Changing the rules

NMSDC now allows new business category, paving the way for 30% minority-owned ventures

After listening to weeks of heated debate among those in the minority business community, the board of directors of the National Minority Suppliers Development Council recently announced changes in its guidelines that would lower its threshold for businesses to be qualified as minority-owned.

The NMSDC’s traditional 51% rule-requiring a business be at least 51% owned by minorities to be certified as “minority-owned” by the council-will remain for most companies. But members of the group voted February 1, 2000, to alter the nearly 28-year-old definition to include a new category of companies.

According to the new guidelines, publicly held companies can be just 30% minority-owned and retain their certifications. NMSDC officials say the rule change reflects the council’s commitment to keeping black businesses competitive in the changing economy. Council President Harriet Michel envisioned the new guidelines as a stimulus to growth. In order for minority companies to win contracts with big corporations, they must grow to provide an array of products and services. The biggest hurdle to minority business growth is the lack of access to capital, said NMSDC spokesperson Donna Long.

“The Growth Initiative creates a new category-certified minority-controlled firms-that can retain minority status and control while accepting equity capital from institutional investors. This will allow minority companies to grow and be more competitive,” says Michel.

The NMSDC is a nonprofit group of 3,500 major American corporations committed to doing a large portion of its business with minority and women-owned firms. The council certifies minority-owned businesses for its members, who in 1998 bought nearly $41 billion from over 15,000 minority-owned companies, according to the council.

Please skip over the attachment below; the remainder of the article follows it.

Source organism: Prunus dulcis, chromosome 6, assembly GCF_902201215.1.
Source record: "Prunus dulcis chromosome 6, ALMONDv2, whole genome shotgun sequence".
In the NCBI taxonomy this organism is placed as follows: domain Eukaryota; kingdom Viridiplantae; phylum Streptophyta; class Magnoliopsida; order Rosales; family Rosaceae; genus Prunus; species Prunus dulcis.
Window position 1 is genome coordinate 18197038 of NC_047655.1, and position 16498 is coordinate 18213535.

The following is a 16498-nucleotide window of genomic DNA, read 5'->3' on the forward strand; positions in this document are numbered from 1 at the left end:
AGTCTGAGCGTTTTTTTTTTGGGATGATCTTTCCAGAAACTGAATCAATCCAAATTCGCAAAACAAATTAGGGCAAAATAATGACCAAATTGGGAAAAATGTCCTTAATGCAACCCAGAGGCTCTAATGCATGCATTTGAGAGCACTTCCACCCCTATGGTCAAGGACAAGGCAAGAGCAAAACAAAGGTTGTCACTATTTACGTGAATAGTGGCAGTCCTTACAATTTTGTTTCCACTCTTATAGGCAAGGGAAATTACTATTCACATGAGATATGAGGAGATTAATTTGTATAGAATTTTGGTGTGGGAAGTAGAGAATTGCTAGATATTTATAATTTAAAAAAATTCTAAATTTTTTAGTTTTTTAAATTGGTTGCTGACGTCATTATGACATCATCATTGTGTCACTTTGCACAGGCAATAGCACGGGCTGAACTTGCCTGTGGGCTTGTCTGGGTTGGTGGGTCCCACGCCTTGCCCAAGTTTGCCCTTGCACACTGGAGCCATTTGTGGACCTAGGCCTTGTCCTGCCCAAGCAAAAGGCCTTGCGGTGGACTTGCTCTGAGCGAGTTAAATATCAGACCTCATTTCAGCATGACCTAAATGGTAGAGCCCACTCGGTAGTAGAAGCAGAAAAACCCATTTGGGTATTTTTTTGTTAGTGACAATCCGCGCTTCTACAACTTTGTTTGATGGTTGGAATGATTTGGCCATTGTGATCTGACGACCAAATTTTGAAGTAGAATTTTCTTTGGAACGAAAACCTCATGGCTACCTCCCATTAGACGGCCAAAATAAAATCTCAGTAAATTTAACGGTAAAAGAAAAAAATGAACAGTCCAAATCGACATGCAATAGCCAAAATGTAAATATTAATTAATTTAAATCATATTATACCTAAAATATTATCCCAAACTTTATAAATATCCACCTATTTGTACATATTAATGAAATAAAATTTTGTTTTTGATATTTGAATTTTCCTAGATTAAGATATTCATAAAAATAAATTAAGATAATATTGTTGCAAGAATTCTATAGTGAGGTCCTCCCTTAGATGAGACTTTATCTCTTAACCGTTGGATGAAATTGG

Opponents of the rule change criticized the council, saying the new definition may mean the end of truly minority-owned enterprises. George Herrera, CEO of the Washington, D.C.-based U.S. Hispanic Chamber of Commerce, suggested the rise of “front” organizations, where minorities lead companies but are, in reality, no more than mouthpieces for white investors. But the 30% category does have its stipulations. Minorities must retain a majority of company voting stock and manage daily operations.

The U.S. Small Business Administration is opposed to the changes, and maintains its own 51% rule as mandated by federal law.

Earl G. Graves, publisher of black enterprise magazine and CEO of New York-based Earl G. Graves Ltd., says the NMSDC should not be able to single-handedly redefine the state of minority business. “I continue to take issue with the idea that a single organization…can single-handedly decide that [it] will create a category of minority business ownership that goes contrary to the law of the land…,” said Graves.

Many major minority groups, including the NAACP and the National Urban League, expressed their concern over the seemingly lowered standards. In November, a coalition of officials, including Graves, NAACP President and CEO Kweisi Mfume, NUL President and CEO Hugh B. Price and National Council of Negro Women Chair Dorothy I. Height, engaged in an editorial-writing campaign in national newspapers to protest the proposed changes. At that time, the proposal was to be voted on at the NMSDC’s annual convention. But

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